As I've written before, including in my "do you need to be Hispanic to Market to Hispanics" posting, being of Latino origin alone is not enough. But, that's often what is occurring. The AP article has a quote from Felipe Korzenny, advertising and marketing professor at Florida State University that validates my point: "Simply because there's a Hispanic on staff doesn't mean that person understands all Hispanics and can judge the market in an objective way."

I would take that sentence a step further and contend that you also need to know a little something about marketing. Hello ... after all, it is Hispanic marketing we are talking about, not Hispanic understanding or Hispanic judging. Marketing is art and science, and having a knack for it isn't determined simply by the color of your skin, your national origin or your last name.

John Fernandes, president of the Tampa, Fla.-based Association to Advance Collegiate Schools of Business says in the article that he thinks classes "should teach students to consider ethnic origins when coming up with marketing strategies. But he disagrees with having one class devoted entirely to one group of people."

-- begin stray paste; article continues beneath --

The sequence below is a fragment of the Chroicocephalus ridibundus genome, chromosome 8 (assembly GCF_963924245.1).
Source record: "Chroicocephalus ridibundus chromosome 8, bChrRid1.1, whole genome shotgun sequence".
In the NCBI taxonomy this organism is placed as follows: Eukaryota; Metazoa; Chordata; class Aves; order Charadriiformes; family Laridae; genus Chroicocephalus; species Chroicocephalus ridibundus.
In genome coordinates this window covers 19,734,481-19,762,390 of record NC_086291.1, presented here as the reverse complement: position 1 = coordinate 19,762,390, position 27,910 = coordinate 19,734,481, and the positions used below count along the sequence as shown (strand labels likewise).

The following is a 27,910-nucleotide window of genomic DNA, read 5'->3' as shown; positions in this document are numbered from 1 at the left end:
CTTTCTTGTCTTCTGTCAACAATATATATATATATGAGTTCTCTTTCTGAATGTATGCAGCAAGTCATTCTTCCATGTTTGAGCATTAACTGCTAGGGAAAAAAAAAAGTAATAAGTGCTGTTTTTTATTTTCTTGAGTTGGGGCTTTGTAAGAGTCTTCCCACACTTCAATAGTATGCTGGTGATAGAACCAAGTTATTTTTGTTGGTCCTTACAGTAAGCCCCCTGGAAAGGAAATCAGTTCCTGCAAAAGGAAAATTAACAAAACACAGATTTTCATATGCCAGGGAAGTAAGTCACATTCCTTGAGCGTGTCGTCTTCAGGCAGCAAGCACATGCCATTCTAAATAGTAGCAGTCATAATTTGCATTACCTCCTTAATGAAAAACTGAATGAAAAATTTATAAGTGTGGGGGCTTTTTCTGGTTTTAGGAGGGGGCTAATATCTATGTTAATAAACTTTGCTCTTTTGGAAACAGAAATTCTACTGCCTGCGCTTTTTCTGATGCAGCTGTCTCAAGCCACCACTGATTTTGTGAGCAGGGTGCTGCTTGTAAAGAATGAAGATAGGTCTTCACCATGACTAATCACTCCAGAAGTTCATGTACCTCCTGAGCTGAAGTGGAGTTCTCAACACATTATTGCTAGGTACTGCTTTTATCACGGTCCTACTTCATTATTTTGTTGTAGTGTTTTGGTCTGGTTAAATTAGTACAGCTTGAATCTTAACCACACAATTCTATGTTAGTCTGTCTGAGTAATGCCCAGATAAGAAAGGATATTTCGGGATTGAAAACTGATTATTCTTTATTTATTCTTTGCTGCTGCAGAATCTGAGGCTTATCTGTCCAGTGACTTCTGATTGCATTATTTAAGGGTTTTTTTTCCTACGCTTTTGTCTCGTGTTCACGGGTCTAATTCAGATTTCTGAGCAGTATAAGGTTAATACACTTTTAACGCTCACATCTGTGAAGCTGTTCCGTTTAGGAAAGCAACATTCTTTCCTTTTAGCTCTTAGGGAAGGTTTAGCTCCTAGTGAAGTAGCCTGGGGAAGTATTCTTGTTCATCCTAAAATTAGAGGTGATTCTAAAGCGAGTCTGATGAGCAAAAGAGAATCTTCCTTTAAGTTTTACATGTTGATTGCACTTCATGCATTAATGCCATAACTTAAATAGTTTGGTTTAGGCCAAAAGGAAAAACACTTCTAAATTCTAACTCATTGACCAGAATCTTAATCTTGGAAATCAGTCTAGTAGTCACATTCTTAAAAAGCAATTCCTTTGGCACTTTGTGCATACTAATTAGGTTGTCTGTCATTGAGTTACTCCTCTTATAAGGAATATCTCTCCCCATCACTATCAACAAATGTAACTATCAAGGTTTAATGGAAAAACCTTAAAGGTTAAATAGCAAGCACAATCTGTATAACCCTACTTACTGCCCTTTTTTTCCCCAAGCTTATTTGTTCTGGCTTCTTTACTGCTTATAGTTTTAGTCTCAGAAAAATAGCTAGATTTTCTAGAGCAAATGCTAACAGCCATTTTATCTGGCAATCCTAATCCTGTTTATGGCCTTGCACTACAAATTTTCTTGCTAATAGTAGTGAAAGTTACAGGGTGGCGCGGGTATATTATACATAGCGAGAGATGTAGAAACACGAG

He goes on to say in the article, "The university is supposed to be a place for everyone. When we start breaking down into ethnicity, who do we leave out?"

While this point is debatable and a bit kumbaya in my opinion, his argument on how we should teach about ethnicity's influence on purchasing decisions is valid. After all, this is the key mistake being made by many companies today who assume the only barrier to reaching Latinos is language.

Friday, June 09, 2006

Let the games (and cash register rings) begin!

In case you live under a rock or consider a football an oval, leather ball, the World Cup began today with host Germany beating Costa Rica 4-2. The frenzy was very clear as I hit my favorite area Colombian restaurant for a business lunch and the place was beyond packed. I commented to a nice anglos couple who were trying to enjoy their lunch amid screams and hollers any time the ball came remotely close to the net that they should not be concerned. I told them you don't hear this kind of excitement during the NBA finals when Shaq almost makes a dunk. They chuckled and finished off their empanada in peace.